BOSTON -- Jon Lester's awkward (and not so excellent) adventure to the ballpark -- the one in which his starting assignment was scratched in anticipation that he could be traded at any moment -- commenced with hushed whispers from a smattering of early-bird fans. (There he is. Poor guy. He's gone. They won't pay him. Ssshh. He might hear you.) His usual stroll into the Fenway clubhouse was met with squeamish stares, the kind you get when you have spinach in your teeth, or spaghetti sauce on your cheek.
Should we tell him? Should we not?
"I heard he's going to the Orioles," said one of the team attendants, shortly after Lester changed out of his street clothes into his Sox uniform, likely for the final time. "I wasn't sure if it was true. I didn't know if I should ask ... "
Doubront, unhappy with his demotion from starter to reliever, sealed his fate Monday night with an underwhelming performance in which he coughed up six runs on six hits. Doubront appeared alternately disinterested and indifferent as the self-inflicted damage he caused continued to mount.
And that is one of the many reasons the Red Sox clubhouse was churning with tension and discontent Wednesday as Lester reported for work on Yawkey Way amid a swirl of uncertainty.
The malcontent Doubront, who said all the wrong things, who flapped his gums and flaunted his misery and asked for a trade, was granted his wish.
The consummate veteran Lester, the one who wants to stay, who even offered a "hometown discount," soldiered on, knowing his days were numbered in spite of doing and saying all the right things.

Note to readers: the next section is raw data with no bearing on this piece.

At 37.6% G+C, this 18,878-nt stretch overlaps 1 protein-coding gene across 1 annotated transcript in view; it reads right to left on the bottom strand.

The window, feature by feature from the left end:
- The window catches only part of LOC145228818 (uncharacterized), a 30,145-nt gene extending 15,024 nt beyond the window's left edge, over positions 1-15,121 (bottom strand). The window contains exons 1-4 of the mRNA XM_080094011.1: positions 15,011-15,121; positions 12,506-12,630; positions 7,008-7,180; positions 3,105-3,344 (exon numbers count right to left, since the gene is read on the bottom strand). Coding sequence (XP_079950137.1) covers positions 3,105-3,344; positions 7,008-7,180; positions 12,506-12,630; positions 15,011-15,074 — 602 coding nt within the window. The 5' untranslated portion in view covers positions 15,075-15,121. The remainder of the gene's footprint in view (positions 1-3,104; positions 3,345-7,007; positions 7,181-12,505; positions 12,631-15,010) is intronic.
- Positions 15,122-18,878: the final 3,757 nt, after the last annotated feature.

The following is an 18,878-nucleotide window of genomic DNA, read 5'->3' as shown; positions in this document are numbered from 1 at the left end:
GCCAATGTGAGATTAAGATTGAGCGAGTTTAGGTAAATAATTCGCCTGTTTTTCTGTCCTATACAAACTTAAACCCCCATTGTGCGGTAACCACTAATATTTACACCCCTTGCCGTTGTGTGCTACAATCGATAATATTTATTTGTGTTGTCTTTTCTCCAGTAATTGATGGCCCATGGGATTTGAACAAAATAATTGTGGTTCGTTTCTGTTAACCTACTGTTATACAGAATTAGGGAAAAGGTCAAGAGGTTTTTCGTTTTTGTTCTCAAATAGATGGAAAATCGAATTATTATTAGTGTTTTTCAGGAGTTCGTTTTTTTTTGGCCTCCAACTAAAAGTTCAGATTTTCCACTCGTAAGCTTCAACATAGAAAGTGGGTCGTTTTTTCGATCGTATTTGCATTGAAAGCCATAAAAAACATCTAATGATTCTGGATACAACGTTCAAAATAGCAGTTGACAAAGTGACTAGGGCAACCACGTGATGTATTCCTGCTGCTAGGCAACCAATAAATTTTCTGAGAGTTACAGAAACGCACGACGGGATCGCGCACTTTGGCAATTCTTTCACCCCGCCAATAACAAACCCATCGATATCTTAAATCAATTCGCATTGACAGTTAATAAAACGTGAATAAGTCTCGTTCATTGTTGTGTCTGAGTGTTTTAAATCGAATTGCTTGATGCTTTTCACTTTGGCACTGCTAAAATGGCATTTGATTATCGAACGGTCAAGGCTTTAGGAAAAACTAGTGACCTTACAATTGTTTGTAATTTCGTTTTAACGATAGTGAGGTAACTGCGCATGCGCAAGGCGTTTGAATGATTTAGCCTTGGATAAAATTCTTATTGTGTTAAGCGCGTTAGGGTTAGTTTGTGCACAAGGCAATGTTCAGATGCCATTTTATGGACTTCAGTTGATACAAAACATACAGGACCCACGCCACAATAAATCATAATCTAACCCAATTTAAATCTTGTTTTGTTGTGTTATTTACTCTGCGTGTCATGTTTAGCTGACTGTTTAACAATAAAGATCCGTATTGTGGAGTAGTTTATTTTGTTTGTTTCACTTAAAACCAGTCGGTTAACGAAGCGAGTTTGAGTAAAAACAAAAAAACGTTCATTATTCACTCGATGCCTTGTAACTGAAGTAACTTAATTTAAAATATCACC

It remains confounding to Lester's teammates that he is the man who headlines the team's fire sale. He should be untouchable. Equally galling to them is the realization that no matter what Lester did this season, it wasn't going to make any difference. Never mind the 2.52 ERA (on track to be a career best), the 1.12 WHIP, the 9.38 strikeouts per 9 innings.
The only number that seems to be relevant to the front office is 30: his age.
"I just don't understand it," said David Ortiz.
Lester has stoically accepted his fate with the grace of a professional, thanking fans for support via Twitter and refusing to serve up even a smidge of bitterness to reporters who are hungry to document his sentiments.
His growth as a player and a leader has been slow, steady and commendable. The days when one bad pitch would quickly unravel into a catastrophic outing have faded to black. Lester was once a card-carrying chicken-and-beer comrade, but, in the wake of it all, he stood up, accepted responsibility for his role in that distasteful chapter of Red Sox lore and vowed to be a better teammate.
No wonder it is so excruciating for the guys who have won a championship with him to imagine life without him.